Monthly Archives: May 2012

Gratitude and Goodbyes

It’s important to celebrate our progress–to experience the traditions and rituals of transitions from one stage of life to another. These traditions remind us to stop for a minute and treasure the moments we have…. –Patricia McGann, School Principal

These last few weeks have been a time of goodbyes. Millions of young people are graduating (including my daughter from 8th grade and nephew from high school). They are saying goodbye to old schools and routines and anticipating the next stage of life. In the children’s book world, we have had to say goodbye to several great lights: Maurice Sendak, Jean Craighead George, Ellen Levine, Leo Dillon. We are grateful for their beautiful art and writing and for their example of curiosity, constancy, and courage. Their lives enriched children’s literature and the lives of countless children.

The quote is from the principal at my daughter’s school, and it got me thinking about the importance of ritual in creative work. Showing up at the writing desk every day, setting aside time for revision, being alive to the transformation of our characters. We often live with these characters for weeks, months, even years. They dwell in our minds and hearts as we carefully craft and re-craft their worlds. And when the project is finished, how do we let them go? How do we say goodbye?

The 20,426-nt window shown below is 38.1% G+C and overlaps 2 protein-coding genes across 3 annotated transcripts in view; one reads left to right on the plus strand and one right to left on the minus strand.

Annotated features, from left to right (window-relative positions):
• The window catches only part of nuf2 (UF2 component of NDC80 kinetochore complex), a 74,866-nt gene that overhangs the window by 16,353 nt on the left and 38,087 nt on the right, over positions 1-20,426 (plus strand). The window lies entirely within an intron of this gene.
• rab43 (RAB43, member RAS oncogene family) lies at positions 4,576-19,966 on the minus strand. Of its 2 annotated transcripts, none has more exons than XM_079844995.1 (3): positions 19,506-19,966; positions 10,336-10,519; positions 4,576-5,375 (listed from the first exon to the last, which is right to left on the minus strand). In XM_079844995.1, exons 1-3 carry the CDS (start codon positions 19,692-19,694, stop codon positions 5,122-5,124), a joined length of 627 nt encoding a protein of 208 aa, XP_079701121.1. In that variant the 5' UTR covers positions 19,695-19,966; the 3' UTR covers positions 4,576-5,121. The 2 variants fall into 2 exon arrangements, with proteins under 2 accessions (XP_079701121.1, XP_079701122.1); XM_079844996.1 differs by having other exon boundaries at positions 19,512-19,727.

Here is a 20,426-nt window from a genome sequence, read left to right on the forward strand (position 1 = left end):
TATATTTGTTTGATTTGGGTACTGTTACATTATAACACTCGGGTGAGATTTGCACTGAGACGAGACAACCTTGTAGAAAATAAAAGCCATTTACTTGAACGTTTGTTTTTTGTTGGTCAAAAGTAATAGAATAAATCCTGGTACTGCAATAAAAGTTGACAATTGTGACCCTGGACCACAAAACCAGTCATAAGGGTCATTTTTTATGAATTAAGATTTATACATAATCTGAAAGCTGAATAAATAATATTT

Before the advent of electronic submissions, I used to package a manuscript and walk it to the post office and then reward myself with a quiet hour or two. Maybe go for a walk, meet a friend, write in my journal. These days, it can be so tempting to just press “send” and whisk a manuscript to agent or editor and leap into the next project. But I find I need some psychic space between projects. I need a ritual, a moment of celebration. A time of gratitude to that project and a chance to say goodbye to those characters.

These times of goodbye seem to occur at different times for different writers. For some, the goodbye comes when they hold the finished book in their hands or send their proofed finals to their editor. For others (like me), the goodbye occurs when they send that manuscript off into the world for the first time.

When does the goodbye occur for you? And do you have any rituals that mark it?
~Mary Quattlebaum

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GETTING LOST

“I needed to be away from home and family, to wound myself, in order to realize where I came from; to leave in order to return.”      – Colum McCann, Seattle Arts and Lectures, May 2012

Last week I heard Colum McCann (Let the Great World Spin) talk about ‘The Art of Getting Lost.’

Getting lost is something he does intentionally – most recently on a 1200 mile bike trip across America. But he’s worried that modern technology can make it hard to get lost. GPS keeps us oriented in space; texting, email, facebook etc. keep us constantly in contact with friends and family. We don’t get much practice being lost. “Will this need to hunker down, close curtains, always know where we are, where we’ve been, lead to a lockdown GPS on imagination?” he asked.

I started to think about creativity. One of the salient features of a creative person is an ability to hold disparate ideas simultaneously, to be comfortable with the mystery unsolved. Is this what McCann means by being lost?